The following is a response to Alex McManus’ “The Truth About the Attractional Model”
The thing about the attractional model is, it’s not attractive to TRY and appear attractive. If the people had thought Jesus was having elder meetings with the twelve discussing ways to attract bigger crowds, then they may have been less inclined to crowd around him.

I’m not saying attrational is bad. But as a model of discipleship? That’s just scary. The church is attractional by default, as the representative of Christ IN culture.

But Christ’s model was never to appear attractive, rather his life was attractive by default, while his life was a life of selfless worship for God and love for men.

I see two major problems with the attractional model.

1. Exposing people’s sin and calling them to repentance is not attractive. The Gospel is very attractive to the person needing redemption, but for the unregenerate, the gospel is potentially repulsive. You know this when you talk with that family member you’ve been witnessing to for years. You hear lines like this; “I’m a good person, are you telling me that God won’t accept me because of a couple of petty sins?” There is nothing attractive about the gospel to that person, and unfortunately there are many like that. Jesus, and his church as his representative, are light in the world. And the light exposes the sin. But people don’t want their sin exposed. So what are you going to do when the gospel doesn’t fit in to your attractional model? Change your model, or change the gospel?

2. The attractional model often encourages us to use the bait and switch strategy. First we give them some rad music, free food and a magnetic personality, then we lay the gospel on them. Bait and switch works overtime!!! If you’re trying to get people to say yes that is. But discipleship isn’t about making people say yes. It’s about a transformed heart. (Have you ever been coaxed into believing something which you later realized was not what you want at all? – Not attractive!) Thousands of people were saying yes to Jesus. But then he laid some truth on them in John 6, and they almost all disappeared. It would appear that Jesus is less interested in attracting a large crowd, and more interested in representing a truth.
Have you ever heard the saying, “what you win them with, is what you win them to”? If you win people’s hearts with bright lights and tantalizing sensory entertainment, you will have to continue feeding them such entertainment to keep them around. They don’t really want Jesus, they want the show that his people put on.

But like Alex McManus I’m not against attraction. When I preach the gospel, I’m not just opening my mouth and praying that people will fall in line because they know what’s right. I’m opening my mouth to tell a beautiful story of a beautiful creator, his rebellious people, and their perfect redeemer who gave his life to manifest God’s love for us despite our hostility towards him. The story may be BEST told with visual and audio effects (bright lights), but the effects can’t be used to make the story more attractive (How could I make the gospel more attractive?), rather, to bring full colour to the attractiveness of the story. Colour that my voice alone couldn’t afford.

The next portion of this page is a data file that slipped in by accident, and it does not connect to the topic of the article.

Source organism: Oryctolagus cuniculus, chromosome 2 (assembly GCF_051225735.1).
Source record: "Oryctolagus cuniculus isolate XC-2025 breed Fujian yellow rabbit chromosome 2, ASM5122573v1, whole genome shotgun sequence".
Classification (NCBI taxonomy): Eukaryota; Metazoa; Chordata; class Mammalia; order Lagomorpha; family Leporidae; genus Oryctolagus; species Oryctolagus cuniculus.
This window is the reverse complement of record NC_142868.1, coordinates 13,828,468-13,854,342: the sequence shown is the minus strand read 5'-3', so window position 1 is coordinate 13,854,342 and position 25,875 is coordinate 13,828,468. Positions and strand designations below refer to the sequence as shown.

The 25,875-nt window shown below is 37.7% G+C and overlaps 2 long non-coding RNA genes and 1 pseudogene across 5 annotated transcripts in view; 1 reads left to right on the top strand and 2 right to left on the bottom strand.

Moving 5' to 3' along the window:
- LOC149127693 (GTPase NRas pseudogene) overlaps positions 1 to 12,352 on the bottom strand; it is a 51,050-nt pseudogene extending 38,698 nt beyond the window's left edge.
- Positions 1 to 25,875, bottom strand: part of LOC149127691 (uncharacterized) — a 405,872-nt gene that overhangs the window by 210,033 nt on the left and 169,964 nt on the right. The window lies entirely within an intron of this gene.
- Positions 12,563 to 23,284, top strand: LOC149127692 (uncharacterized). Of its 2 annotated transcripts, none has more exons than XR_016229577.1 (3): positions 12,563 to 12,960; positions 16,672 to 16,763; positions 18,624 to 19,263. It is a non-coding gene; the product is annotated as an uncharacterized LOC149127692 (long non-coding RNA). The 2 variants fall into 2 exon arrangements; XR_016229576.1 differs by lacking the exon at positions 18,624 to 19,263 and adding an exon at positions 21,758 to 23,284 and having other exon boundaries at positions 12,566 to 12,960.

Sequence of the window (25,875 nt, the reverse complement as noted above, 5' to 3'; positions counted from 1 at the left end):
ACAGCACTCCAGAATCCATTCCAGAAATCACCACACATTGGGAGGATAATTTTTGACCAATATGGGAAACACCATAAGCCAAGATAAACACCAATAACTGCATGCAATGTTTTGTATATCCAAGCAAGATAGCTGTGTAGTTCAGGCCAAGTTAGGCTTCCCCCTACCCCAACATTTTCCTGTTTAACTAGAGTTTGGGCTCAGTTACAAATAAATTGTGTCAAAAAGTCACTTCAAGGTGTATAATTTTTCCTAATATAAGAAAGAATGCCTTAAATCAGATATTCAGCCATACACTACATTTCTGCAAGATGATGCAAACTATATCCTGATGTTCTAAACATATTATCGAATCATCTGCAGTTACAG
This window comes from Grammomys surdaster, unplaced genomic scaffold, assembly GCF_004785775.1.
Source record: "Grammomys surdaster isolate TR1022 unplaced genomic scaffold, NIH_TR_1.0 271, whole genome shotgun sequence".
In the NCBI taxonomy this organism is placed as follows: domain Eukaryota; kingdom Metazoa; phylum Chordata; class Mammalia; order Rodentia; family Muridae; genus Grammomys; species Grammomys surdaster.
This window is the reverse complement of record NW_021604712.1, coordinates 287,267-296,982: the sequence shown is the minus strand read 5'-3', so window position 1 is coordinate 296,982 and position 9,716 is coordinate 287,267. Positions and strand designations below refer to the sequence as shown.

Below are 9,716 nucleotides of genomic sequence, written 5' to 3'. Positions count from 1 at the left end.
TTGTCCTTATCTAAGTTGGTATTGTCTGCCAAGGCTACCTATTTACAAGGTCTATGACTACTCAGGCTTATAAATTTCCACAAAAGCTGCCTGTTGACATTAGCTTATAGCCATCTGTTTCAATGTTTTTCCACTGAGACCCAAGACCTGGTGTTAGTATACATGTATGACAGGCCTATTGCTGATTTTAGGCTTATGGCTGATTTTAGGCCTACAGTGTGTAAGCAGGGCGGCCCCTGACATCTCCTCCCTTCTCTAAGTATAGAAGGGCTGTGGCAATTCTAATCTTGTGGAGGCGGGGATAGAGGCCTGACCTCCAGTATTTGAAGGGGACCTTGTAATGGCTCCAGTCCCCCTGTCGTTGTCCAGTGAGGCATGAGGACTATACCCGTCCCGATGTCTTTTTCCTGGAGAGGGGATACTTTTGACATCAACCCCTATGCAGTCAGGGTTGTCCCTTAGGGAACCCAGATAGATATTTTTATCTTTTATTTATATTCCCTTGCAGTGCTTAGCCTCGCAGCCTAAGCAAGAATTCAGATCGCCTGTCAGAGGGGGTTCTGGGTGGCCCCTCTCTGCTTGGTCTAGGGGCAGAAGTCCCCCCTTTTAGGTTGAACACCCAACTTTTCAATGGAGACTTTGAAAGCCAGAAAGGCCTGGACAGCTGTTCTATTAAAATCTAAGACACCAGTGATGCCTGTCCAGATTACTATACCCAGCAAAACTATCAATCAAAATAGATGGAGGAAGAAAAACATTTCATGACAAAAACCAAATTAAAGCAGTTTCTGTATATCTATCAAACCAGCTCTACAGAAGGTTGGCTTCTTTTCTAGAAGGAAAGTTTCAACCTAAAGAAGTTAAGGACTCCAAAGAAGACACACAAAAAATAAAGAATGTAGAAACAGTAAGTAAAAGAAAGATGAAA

God has designed every one of us to long deeply for him. He created us with the desire to look at him and worship with a life of obsessive adoration for him. In a way our existence is model on attraction, because we were created to love the Lord our God with all our heart, soul, mind and strength. Every fibre in our bodies was planned so that it might wooed over to the one who made us. There is nothing more attractive than God himself.

But that’s just the problem with the attractional model. In many ways it says that we, God’s creation, have to make God more attractive. That God alone, is insufficient to woo hearts, and we must act like a sales person on his behalf. Is that what God wants us to do. Hahaha!


Jesus makes it clear what we have to do in Matthew 28:18-20, Luke 9:23 and John 20:21. We have to be transformed, everyday by the Spirit through the work of the gospel, so that we become like Jesus. Forgetting ourselves, submitting everything to God’s will as we trust in him to fulfill our every desire, as he commissions us to care for one anothers needs as he cares for ours.

Jesus was SENT to be God manifested IN culture. Leaving heaven he came to earth, dressed like a jew, talked like a jew, ate like a jew, celebrated like a jew. In every way he was a jew so that he might share the message of the Gospel with jews. He definitely attracted a crowd, but in the end, the same crowd crucified him, so the goal was not to win the crowd. Rather, he gave up all the comforts of heaven, all the riches he could have owned in this world, he died at 33 years old, he had no place to live, and he lived his life under constant public surveillance, so that he might share the Love of God with people. In word, in deed and eventually in his death. Some parts of his ministry were attractional, some were detestable. All we selfess acts of love, first for God, then for men.

Attractional does not work as a model. It’s the result of demonstrating the love of God. The model should be Jesus himself, not extracted “Jesusesque” methods.

That’s why the pushback on “Attractional” has been described as “Missional”, but the answer is not an alternative to attractional. The answer is to have a fuller understanding of where attraction fits into the mission of discipleship.


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